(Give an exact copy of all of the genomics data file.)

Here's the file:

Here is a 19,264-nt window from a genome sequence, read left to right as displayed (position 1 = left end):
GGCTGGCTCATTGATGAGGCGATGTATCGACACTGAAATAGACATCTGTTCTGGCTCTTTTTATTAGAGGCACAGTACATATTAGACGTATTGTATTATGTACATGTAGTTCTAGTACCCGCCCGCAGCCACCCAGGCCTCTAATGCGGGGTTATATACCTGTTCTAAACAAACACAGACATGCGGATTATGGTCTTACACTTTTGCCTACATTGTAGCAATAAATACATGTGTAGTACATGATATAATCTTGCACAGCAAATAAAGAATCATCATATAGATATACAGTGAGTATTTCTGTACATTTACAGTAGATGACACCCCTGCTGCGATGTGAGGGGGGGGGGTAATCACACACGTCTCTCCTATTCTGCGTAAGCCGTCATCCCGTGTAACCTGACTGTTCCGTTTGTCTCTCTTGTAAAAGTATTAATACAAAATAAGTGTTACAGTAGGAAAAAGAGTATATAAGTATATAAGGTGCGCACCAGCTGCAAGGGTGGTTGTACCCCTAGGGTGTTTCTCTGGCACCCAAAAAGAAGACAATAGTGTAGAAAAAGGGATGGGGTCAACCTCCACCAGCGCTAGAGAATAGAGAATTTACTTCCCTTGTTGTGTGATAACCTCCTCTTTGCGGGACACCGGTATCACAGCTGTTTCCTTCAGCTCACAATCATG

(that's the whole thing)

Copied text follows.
Here is a 19,264-nt window from a genome sequence, read left to right as displayed (position 1 = left end):
GGCTGGCTCATTGATGAGGCGATGTATCGACACTGAAATAGACATCTGTTCTGGCTCTTTTTATTAGAGGCACAGTACATATTAGACGTATTGTATTATGTACATGTAGTTCTAGTACCCGCCCGCAGCCACCCAGGCCTCTAATGCGGGGTTATATACCTGTTCTAAACAAACACAGACATGCGGATTATGGTCTTACACTTTTGCCTACATTGTAGCAATAAATACATGTGTAGTACATGATATAATCTTGCACAGCAAATAAAGAATCATCATATAGATATACAGTGAGTATTTCTGTACATTTACAGTAGATGACACCCCTGCTGCGATGTGAGGGGGGGGGGTAATCACACACGTCTCTCCTATTCTGCGTAAGCCGTCATCCCGTGTAACCTGACTGTTCCGTTTGTCTCTCTTGTAAAAGTATTAATACAAAATAAGTGTTACAGTAGGAAAAAGAGTATATAAGTATATAAGGTGCGCACCAGCTGCAAGGGTGGTTGTACCCCTAGGGTGTTTCTCTGGCACCCAAAAAGAAGACAATAGTGTAGAAAAAGGGATGGGGTCAACCTCCACCAGCGCTAGAGAATAGAGAATTTACTTCCCTTGTTGTGTGATAACCTCCTCTTTGCGGGACACCGGTATCACAGCTGTTTCCTTCAGCTCACAATCATG